Pressure Cooker Rack to Protect Wilser Bag?

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Clint Yeastwood

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It looks like I am going to be a full-throttle BIAB guy from now on. I do step mashes on the stove. I got away with using a Wilser bag and no protection, but I am told I may burn it eventually.

Real false bottoms cost a lot of money, but pressure cooker racks cost about $10, so I'm thinking of getting one of those. I don't need to strain anything.

The only issue is that the flat part of the pot's bottom is about 14.5" wide, and pressure cookers go about 11.5". Has anyone else tried this? I think it ought to work, since the bag's contact with the pot would not be too good out at the edges.

Maybe I could find a sheet of perforated silicone and cut it to size.
 
I tried once to use an amazon SS rack that I bent to heck to do BIAB in my electric keggle and it's likely just me, but it was such a PITA, I'm going back to the "Buy Once, Cry Once" and before the next time I try it, I'll be getting @Bobby_M 's reasonably priced FB:
https://www.brewhardware.com/product_p/biabbottom17.htmNot too costly and he's got them in various sizes.
:mug:
 
search amazon and ebay and walmart. I got a ss baking/cooling rack for like 10 bucks that covered the whole bottom.

somewhere out there is the size and price you need.
 
Don't forget to start thinking about a bent piece of wire or something with a little J hook shape on the bottom to fish out whatever you end up using. I suppose you could actually leave something in through the whole boil but it just feels like it's better to take it out.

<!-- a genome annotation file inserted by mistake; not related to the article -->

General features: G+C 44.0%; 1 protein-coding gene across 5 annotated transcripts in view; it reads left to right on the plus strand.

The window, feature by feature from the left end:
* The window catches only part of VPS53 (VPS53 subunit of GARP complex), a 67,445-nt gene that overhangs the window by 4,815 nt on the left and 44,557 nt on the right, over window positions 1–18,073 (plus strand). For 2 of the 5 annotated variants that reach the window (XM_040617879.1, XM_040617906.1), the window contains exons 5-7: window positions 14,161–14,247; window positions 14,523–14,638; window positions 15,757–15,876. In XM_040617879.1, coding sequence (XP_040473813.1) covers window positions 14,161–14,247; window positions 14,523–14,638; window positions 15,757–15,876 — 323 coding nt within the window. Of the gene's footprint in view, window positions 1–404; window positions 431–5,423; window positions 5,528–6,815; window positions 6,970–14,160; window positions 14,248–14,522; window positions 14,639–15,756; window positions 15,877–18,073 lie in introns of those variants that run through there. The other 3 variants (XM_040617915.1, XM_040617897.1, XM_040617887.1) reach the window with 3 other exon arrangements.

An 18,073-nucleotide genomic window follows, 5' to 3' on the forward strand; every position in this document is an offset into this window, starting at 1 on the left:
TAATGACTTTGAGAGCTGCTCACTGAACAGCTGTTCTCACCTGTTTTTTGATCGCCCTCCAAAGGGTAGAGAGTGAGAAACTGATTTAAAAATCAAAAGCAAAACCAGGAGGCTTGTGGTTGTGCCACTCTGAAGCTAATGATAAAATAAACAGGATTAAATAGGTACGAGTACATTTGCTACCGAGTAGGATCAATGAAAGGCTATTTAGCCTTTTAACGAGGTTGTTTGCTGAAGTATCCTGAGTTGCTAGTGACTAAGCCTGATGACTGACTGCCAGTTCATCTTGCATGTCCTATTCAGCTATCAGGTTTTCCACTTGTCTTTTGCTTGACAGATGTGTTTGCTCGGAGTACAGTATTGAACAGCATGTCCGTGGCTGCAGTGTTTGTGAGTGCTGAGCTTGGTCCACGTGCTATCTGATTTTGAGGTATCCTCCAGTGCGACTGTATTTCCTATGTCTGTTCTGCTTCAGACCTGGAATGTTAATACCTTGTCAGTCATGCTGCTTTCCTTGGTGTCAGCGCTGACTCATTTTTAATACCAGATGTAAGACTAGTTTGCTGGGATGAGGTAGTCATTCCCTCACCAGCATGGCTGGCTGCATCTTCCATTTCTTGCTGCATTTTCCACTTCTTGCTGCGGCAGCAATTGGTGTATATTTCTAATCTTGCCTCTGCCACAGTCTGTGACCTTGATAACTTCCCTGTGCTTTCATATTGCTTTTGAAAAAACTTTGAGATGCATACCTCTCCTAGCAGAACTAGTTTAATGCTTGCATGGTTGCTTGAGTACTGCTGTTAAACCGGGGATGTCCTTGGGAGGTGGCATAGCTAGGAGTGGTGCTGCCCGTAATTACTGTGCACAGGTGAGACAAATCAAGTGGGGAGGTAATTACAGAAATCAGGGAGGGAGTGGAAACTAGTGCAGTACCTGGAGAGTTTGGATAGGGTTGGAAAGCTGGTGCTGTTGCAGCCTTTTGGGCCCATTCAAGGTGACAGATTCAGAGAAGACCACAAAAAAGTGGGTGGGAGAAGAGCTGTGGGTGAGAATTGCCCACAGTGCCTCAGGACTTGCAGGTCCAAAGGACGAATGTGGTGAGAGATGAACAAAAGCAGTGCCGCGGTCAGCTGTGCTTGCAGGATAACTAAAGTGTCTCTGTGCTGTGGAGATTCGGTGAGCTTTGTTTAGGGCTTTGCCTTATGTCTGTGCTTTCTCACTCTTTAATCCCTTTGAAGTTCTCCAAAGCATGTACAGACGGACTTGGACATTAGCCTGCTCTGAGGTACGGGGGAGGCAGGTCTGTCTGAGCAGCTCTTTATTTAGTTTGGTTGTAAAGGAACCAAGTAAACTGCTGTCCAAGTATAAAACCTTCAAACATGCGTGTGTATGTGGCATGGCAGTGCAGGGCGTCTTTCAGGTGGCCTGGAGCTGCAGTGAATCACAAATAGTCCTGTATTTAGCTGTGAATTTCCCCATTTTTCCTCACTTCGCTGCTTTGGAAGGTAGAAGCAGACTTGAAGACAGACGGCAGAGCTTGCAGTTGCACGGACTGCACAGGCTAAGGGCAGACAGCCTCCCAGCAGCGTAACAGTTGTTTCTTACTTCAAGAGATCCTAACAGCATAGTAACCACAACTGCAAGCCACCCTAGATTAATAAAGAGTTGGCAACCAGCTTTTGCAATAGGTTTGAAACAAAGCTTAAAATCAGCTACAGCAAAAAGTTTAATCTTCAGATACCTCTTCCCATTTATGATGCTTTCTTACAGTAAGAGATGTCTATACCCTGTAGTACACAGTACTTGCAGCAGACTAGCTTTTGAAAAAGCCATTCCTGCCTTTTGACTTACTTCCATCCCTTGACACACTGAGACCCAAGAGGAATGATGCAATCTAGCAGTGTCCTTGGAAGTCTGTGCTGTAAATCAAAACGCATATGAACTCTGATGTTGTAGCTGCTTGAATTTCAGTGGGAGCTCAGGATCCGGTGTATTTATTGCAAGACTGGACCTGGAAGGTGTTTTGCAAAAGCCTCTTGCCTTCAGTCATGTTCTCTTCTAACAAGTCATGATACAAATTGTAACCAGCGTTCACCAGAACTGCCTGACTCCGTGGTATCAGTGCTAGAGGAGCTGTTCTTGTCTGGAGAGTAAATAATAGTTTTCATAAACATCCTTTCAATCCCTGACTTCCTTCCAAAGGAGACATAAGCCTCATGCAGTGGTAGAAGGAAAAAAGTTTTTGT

I am inclined to get the silicone sheet, cut it to size, poke a hole in it, and run a piece of twine through it to pull it out.

All you really need is something heat-resistant that provides a thermal barrier, with holes to allow steam bubbles to pass through.

The silicone baking pad should do the trick.
 
A friend of mine uses BIAB for his small batches and swears by his vegetable steamer basket. It keeps any bag you could use off the bottom of the pot where it could scorch.
 
The silicone thing is on the way.

I guess this is a digression, but I've noticed some brewers have a problem with people who come up with cheap, better solutions to problems others spend a lot of money on. I've spent a lot of money on brewing stuff, and I can't justify a lot of it, but I also like a cheap, elegant solution.

My Smartref is really cool. I have to say that.
 
I found in interesting product. A perforated silicone baking sheet.
[...] it's so big, I can cut out a circle that fits the pot.
"Silicone coated fiber glass"
I wonder how long that will last before it starts fraying little bits all over the place...

The silicone thing is on the way.
I hope it works for you, keep us posted.
 
Thanks for catching that. I didn't know it had fiberglass in it. Guess I'll get something else.

I already have silicone trivets.

A quick check on Amazon, and even the more expensive ones, like Silpat, have fiberglass mesh inside.

Maybe there's a trivet that's big enough. Most I've seen are around 7-8" dia.
 
I use a stainless steel BBQ grill rack with stainless bolts for legs. I found it hard to get anything else in the diameter I was looking for. You might be able to get offcuts of stainless sheet mesh if you ask around engineering workshops or material suppliers.
 
I tried once to use an amazon SS rack that I bent to heck to do BIAB in my electric keggle and it's likely just me, but it was such a PITA, I'm going back to the "Buy Once, Cry Once" and before the next time I try it, I'll be getting @Bobby_M 's reasonably priced FB:
https://www.brewhardware.com/product_p/biabbottom17.htmNot too costly and he's got them in various sizes.
:mug:

That's the way I'm going but I first have to decide if I'm going to stick with my 10gal kettle or go up to a 15. Gotta do a bit more noodling on batch size & OG vs kettle size. Don't envision going much above 5 gal at a whack but a big beer every now and then might come up.